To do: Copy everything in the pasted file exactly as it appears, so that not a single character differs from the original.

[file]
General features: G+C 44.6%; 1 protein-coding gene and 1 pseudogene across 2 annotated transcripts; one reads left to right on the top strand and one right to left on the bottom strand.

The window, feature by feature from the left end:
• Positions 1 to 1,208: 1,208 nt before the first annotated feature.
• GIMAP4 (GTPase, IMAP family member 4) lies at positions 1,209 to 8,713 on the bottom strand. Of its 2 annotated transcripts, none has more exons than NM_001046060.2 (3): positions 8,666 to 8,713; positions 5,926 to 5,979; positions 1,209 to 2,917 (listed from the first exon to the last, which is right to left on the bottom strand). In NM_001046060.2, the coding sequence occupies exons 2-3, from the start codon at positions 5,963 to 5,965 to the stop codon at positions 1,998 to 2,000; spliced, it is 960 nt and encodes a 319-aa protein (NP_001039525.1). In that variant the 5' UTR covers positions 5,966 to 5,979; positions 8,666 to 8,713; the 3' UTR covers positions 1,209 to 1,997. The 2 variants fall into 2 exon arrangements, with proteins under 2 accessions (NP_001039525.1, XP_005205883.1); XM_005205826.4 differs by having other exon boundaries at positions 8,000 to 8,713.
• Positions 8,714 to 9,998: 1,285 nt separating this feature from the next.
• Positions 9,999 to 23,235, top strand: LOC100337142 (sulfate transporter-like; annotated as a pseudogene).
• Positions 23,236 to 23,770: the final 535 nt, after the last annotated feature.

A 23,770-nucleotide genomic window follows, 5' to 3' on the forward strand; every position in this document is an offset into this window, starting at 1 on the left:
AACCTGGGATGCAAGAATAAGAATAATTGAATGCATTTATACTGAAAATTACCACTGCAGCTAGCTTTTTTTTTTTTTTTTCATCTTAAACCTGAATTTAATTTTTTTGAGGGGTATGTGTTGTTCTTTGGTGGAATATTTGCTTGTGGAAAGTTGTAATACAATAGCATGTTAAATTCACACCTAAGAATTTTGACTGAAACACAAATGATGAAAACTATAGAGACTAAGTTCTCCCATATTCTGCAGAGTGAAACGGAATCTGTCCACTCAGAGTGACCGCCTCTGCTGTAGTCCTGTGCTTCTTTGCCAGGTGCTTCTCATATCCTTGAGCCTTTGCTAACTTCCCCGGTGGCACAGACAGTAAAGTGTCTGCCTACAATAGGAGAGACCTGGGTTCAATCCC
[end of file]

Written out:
General features: G+C 44.6%; 1 protein-coding gene and 1 pseudogene across 2 annotated transcripts; one reads left to right on the top strand and one right to left on the bottom strand.

The window, feature by feature from the left end:
• Positions 1 to 1,208: 1,208 nt before the first annotated feature.
• GIMAP4 (GTPase, IMAP family member 4) lies at positions 1,209 to 8,713 on the bottom strand. Of its 2 annotated transcripts, none has more exons than NM_001046060.2 (3): positions 8,666 to 8,713; positions 5,926 to 5,979; positions 1,209 to 2,917 (listed from the first exon to the last, which is right to left on the bottom strand). In NM_001046060.2, the coding sequence occupies exons 2-3, from the start codon at positions 5,963 to 5,965 to the stop codon at positions 1,998 to 2,000; spliced, it is 960 nt and encodes a 319-aa protein (NP_001039525.1). In that variant the 5' UTR covers positions 5,966 to 5,979; positions 8,666 to 8,713; the 3' UTR covers positions 1,209 to 1,997. The 2 variants fall into 2 exon arrangements, with proteins under 2 accessions (NP_001039525.1, XP_005205883.1); XM_005205826.4 differs by having other exon boundaries at positions 8,000 to 8,713.
• Positions 8,714 to 9,998: 1,285 nt separating this feature from the next.
• Positions 9,999 to 23,235, top strand: LOC100337142 (sulfate transporter-like; annotated as a pseudogene).
• Positions 23,236 to 23,770: the final 535 nt, after the last annotated feature.

A 23,770-nucleotide genomic window follows, 5' to 3' on the forward strand; every position in this document is an offset into this window, starting at 1 on the left:
AACCTGGGATGCAAGAATAAGAATAATTGAATGCATTTATACTGAAAATTACCACTGCAGCTAGCTTTTTTTTTTTTTTTTCATCTTAAACCTGAATTTAATTTTTTTGAGGGGTATGTGTTGTTCTTTGGTGGAATATTTGCTTGTGGAAAGTTGTAATACAATAGCATGTTAAATTCACACCTAAGAATTTTGACTGAAACACAAATGATGAAAACTATAGAGACTAAGTTCTCCCATATTCTGCAGAGTGAAACGGAATCTGTCCACTCAGAGTGACCGCCTCTGCTGTAGTCCTGTGCTTCTTTGCCAGGTGCTTCTCATATCCTTGAGCCTTTGCTAACTTCCCCGGTGGCACAGACAGTAAAGTGTCTGCCTACAATAGGAGAGACCTGGGTTCAATCCC